Most book covers sport blubs or endorsements designed to be sales tips and summaries. People read them and decide whether or not to check out the book or purchase it. It’s dicey, this business of writing an affirmation of an author’s book or coming up with a logline or blurb for one’s own work. It takes skill, brevity, fairness, and salesmanship.
I credit a helpful article about how to write a pitch written Dr. Dennis E. Henslee that appeared in the November/December 2009, issue “Christian Communicator.” While clearing my library, the article caught my eye so I stopped to read it. Henslee explains “the elevator pitch,” “the speed-dating pitch,” and “the appointment pitch.”
The elevator pitch is one where the author has about fifteen seconds to “sell” his book or play. The process requires one or two sentences, so those sentences have to be clear, original, and vivid. The speed -dating pitch is designed for conferences, where an author has an appointment to talk with an agent or editor for three to five minutes. The agent has a list of authors who have made appointments, and so if a person happens to be number seven, for instance, his or her “pitch” better be memorable. At the end of the appointment, “a light flashes or a buzzer sounds, and that writer has to evacuate the seat and make way for the next person. The agent or editor will have said, ‘Sorry, not interested, ‘or ‘okay, leave your proposal with me.’ It’s that cut and dried. “This sort of pitch requires about two good paragraphs.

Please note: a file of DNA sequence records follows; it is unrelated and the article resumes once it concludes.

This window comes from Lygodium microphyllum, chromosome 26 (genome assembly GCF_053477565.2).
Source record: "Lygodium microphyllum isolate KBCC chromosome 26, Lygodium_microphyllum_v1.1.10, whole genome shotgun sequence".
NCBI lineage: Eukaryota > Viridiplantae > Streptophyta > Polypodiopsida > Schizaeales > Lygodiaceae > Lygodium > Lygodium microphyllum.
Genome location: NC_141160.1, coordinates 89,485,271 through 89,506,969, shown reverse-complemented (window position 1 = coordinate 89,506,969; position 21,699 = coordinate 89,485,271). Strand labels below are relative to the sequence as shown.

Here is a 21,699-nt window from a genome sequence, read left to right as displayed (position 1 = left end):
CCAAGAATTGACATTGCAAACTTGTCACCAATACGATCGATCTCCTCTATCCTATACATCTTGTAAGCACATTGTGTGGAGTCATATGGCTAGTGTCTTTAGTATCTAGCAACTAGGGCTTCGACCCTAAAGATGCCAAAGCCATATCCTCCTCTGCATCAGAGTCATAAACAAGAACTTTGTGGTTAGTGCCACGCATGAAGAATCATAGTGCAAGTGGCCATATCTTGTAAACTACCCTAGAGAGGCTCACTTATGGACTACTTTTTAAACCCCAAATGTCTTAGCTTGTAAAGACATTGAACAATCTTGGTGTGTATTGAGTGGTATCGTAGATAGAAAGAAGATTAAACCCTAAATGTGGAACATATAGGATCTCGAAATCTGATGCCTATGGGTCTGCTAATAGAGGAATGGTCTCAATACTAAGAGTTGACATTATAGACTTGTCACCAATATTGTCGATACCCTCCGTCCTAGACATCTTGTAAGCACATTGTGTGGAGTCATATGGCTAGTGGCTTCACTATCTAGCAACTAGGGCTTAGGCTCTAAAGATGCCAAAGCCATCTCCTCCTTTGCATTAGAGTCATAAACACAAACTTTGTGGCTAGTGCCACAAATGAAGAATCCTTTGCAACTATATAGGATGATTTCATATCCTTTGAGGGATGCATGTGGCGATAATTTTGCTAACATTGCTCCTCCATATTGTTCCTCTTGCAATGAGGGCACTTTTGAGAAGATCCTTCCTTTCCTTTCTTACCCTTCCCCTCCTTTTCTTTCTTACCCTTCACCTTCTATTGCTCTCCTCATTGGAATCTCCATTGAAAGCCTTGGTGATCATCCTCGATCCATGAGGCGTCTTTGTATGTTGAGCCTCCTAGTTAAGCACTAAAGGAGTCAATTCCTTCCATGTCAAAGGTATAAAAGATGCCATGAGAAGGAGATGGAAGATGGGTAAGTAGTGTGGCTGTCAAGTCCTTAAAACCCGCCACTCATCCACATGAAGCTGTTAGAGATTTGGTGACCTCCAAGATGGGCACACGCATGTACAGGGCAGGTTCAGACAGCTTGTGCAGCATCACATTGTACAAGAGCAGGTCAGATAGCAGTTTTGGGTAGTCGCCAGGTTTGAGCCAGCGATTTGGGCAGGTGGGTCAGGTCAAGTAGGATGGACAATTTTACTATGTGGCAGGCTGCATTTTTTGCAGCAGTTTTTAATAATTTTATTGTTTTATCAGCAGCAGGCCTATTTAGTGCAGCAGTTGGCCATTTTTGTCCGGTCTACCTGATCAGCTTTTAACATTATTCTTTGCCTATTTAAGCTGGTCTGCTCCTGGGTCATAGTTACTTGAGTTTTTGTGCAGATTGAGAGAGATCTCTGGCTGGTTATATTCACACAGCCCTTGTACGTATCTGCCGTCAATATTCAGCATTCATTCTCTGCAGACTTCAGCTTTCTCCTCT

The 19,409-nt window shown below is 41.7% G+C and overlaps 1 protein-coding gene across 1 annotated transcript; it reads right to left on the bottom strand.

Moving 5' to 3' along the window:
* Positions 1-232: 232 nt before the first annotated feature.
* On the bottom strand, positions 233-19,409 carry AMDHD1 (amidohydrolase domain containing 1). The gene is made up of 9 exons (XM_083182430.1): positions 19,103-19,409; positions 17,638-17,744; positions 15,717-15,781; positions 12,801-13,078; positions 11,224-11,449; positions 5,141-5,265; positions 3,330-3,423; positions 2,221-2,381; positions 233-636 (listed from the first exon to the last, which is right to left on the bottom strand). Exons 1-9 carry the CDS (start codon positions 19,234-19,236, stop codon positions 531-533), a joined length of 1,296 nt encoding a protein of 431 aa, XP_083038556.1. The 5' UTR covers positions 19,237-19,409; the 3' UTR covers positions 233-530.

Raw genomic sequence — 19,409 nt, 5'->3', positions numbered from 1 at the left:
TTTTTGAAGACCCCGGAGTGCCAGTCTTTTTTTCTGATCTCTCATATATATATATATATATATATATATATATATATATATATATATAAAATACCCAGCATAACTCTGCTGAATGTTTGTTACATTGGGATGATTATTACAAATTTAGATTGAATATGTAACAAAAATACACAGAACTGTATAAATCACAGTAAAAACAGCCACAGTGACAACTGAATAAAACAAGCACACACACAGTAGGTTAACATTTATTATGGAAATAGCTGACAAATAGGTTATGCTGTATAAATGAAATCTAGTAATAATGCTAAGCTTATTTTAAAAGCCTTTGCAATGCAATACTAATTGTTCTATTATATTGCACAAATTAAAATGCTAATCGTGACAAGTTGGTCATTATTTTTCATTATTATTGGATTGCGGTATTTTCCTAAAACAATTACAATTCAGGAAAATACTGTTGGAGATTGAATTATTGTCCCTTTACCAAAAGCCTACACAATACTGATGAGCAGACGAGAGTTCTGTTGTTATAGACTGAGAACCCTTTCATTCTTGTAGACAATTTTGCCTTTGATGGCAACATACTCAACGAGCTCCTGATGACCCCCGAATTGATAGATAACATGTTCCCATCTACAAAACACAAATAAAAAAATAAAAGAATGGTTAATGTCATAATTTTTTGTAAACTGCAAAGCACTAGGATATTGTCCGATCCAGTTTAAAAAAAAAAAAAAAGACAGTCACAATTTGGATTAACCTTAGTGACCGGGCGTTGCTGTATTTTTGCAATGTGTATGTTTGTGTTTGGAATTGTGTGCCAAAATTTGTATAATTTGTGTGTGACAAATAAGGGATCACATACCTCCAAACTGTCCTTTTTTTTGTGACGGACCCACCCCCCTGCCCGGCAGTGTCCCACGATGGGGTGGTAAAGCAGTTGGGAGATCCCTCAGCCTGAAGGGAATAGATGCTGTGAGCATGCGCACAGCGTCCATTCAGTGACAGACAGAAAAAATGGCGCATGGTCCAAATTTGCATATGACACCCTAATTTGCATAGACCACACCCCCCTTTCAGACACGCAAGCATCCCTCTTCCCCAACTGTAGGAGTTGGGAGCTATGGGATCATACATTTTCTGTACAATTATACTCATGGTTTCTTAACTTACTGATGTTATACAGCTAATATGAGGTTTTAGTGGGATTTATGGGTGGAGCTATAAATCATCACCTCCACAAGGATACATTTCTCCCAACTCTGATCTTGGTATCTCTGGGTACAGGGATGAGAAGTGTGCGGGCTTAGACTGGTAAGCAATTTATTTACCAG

Henslee gives an example. Hello, I’m Tom Clancy, and my novel is titled The Hunt for Red October. It’s about a Russian submarine captain who defects to America and brings a fully armed nuclear submarine with him. From those two sentences, the editor knows”who you are, what your book is called, and why it’s different from anything he’s ever heard before.”
The appointment pitch is for 15-20 minutes and sometimes there is a fee involved. Here Henslee advises what NOT to do. Don’t take up the first five minutes chit-chatting about the weather or the publishing business in general. “This is not a visit, but a discussion. A pitch. “The editor is looking for a marketable product, and the author is hoping to sell one.” It’s business.
In subsequent blogs, I am going to write “pitches” for some of my books and plays. Consider them tests and exercises. Some may work and some may not. Here is one attempt in two sentences.
Hello, my name is Rachel Roberts and my collection of twelve short stores is titled Tacking Forward. It’s about women who have to adjust as their children make lives for themselves, who in spite of end of life challenges pursue their projects with humor and faith, and who accept life at any stage as an adventure.
I am not completely satisfied with this pitch so will continue to work with it. That’s what writers do. They constantly continue to change or add a word or capture a thought or scene with a tweak or two.